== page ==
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|Title: ||Public Transport – An Essential Service|
|Authors: ||MacDonald, Ian|
|Keywords: ||Thredbo 15 - Papers - Workshop 2a|
|Issue Date: ||2017|
|Citation: ||International Conference Series on Competition and Ownership in Land Passenger Transport – 2017 - Stockholm, Sweden - Thredbo 15|
|Series/Report no.: ||Thredbo 15|
|Abstract: ||This paper titled, “Public Transport – An Essential Service”, asks the questions:
(a) Is the contracting out of bus services by Government a truly competitive process?
(b) Do the processes provide real competition, which ensures continuing and reliable transport services, which are cost efficient and which provide value for money to the tax payer?
(c) Is it possible to provide real competition through the competitive tendering of transport services in such a labour intensive industry as public transport?
(d) Does employment law in Australia and bus service contract terms limit true competition for transport services?
(e) Would a declaration that public transport was an essential service make the process more competitive or would it infringe upon the internationally accepted human right to freedom of association?
The paper looks at the legislative and contractual regimes in Australia and seeks to answer the questions posed above. An analysis is made of the process of tendering bus service contracts in Australia, including offering transport service contracts, formerly operated by public utilities, to private enterprises and the process of testing the market by way of tender in the renewal of existing privately operated service contracts.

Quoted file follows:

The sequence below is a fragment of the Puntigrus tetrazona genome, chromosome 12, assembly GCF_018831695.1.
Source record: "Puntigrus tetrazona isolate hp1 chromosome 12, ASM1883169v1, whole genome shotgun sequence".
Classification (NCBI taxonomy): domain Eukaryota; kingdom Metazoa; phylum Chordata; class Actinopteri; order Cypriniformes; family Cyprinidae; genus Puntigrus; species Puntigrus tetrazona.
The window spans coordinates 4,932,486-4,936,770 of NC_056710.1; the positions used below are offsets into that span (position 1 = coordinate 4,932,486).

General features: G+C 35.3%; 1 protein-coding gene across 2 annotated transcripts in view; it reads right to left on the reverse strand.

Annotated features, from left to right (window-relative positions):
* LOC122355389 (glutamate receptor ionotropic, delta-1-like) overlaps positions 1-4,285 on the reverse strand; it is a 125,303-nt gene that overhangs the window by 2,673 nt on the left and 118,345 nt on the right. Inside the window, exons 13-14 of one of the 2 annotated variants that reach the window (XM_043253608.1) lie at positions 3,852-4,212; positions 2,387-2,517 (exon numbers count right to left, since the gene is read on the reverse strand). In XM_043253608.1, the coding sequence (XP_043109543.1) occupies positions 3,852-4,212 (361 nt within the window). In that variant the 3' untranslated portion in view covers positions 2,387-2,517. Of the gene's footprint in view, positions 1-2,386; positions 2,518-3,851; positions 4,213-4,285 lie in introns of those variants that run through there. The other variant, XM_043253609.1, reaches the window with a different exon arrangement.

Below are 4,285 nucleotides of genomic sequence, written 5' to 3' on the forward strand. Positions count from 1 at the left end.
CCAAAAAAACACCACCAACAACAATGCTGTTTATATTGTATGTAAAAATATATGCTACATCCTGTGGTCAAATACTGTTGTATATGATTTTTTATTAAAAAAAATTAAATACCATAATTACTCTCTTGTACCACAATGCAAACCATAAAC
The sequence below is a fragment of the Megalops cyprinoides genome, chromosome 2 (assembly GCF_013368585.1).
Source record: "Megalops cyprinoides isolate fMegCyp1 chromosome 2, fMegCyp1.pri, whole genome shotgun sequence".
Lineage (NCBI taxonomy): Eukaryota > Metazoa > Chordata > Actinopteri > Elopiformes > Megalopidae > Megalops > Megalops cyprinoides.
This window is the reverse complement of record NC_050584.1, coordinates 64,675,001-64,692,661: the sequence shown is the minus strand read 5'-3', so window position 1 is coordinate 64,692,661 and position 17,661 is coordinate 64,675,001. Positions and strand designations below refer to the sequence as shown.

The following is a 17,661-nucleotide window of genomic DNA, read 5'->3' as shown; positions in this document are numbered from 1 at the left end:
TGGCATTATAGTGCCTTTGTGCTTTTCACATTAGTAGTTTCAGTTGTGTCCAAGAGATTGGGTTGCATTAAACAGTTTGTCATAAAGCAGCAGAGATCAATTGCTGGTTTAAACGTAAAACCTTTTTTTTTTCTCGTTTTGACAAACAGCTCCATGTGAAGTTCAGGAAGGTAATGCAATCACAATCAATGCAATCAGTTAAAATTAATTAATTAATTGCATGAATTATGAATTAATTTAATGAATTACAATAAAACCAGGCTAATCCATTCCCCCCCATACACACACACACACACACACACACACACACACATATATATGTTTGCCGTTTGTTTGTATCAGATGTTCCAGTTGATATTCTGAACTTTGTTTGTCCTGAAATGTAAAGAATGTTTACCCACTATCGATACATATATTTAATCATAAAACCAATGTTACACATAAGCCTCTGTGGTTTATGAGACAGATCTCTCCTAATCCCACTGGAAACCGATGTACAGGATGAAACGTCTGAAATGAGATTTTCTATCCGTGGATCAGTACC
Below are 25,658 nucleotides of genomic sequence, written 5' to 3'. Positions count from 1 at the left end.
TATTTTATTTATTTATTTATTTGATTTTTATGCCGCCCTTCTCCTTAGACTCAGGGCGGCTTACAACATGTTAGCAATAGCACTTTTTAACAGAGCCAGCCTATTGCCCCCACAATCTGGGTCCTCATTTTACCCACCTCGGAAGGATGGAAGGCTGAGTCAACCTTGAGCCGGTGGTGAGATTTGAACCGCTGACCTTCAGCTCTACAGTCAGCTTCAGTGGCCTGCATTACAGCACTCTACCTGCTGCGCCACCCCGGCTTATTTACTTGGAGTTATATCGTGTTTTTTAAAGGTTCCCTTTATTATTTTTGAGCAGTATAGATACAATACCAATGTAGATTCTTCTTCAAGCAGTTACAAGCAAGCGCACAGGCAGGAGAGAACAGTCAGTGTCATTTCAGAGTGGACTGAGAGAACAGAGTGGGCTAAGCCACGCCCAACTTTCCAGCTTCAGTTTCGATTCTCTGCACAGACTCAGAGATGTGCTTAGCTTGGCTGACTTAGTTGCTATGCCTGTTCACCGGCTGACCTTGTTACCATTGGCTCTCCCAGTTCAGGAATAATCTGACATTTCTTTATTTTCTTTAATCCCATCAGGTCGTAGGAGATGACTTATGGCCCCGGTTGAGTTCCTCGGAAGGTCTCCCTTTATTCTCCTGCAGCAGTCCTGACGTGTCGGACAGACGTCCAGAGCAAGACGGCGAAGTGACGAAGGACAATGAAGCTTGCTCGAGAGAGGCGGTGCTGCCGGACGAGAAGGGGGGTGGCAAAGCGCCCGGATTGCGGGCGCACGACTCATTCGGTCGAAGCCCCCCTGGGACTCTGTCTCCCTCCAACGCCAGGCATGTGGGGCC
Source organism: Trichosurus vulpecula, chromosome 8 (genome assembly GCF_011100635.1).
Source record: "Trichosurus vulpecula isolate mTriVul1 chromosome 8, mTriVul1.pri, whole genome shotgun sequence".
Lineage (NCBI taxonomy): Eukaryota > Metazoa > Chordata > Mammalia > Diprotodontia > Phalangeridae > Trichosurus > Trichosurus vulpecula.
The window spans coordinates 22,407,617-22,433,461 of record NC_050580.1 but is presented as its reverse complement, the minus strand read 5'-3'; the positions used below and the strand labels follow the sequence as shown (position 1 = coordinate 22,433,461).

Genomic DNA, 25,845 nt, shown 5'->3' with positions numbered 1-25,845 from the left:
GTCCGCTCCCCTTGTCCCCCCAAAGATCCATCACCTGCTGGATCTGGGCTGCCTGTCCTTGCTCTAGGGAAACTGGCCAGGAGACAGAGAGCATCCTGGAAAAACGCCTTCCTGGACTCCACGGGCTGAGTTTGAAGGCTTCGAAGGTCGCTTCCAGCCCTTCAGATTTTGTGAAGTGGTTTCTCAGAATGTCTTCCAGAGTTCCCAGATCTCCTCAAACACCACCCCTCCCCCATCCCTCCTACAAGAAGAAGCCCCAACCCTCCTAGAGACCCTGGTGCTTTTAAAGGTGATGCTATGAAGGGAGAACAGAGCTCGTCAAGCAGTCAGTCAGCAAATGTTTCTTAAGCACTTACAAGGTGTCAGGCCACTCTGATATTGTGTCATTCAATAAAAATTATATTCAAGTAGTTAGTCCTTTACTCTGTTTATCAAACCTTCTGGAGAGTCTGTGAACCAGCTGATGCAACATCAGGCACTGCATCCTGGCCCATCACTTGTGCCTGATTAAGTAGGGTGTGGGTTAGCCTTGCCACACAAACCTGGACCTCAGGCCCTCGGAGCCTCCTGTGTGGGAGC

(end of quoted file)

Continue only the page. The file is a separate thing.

The proposition presented by this paper is that the contracting out process limits real competition, especially when passenger transport contracts in Australia require a successful tenderer to take on all the existing employees and all existing employment conditions, including rates of pay, rostering and hours of work.
Furthermore, the paper espouses the view that the industrial laws of Australia hinder the ability of an incoming transport operator to negotiate with their work force for greater work productivity and cost efficiencies.
It is suggested that Australian industrial laws, supported by the unalienable right to freedom of association make it almost impossible for an transport operator to negotiate a new industrial agreement (an enterprise agreement) without disruption to the transport services, placing the transport Operator potentially into default through unchecked industrial strike action (protected action) from Trade Union members, which causes an unacceptable disruption to services.
A conclusion is provided which suggests that the current contracting out process is flawed because it propagates the problem and that a solution for true competition would be for public transport to be considered an essential service and therefore any successful contracted operator would be able to bid for a transport contract knowing that costs efficiencies would be able to be achieved through enterprise bargaining, unimpeded by the threat of stop work, which disrupts the transport services.
Key Words: Competitive Tendering, Protected Action, Enterprise Bargaining, Industrial Relations, Freedom of Association, Public Transport an Essential Service.|
|Description: ||Papers - Workshop 2a|
|Type of Work: ||Conference paper|
|Appears in Collections:||Thredbo 15|
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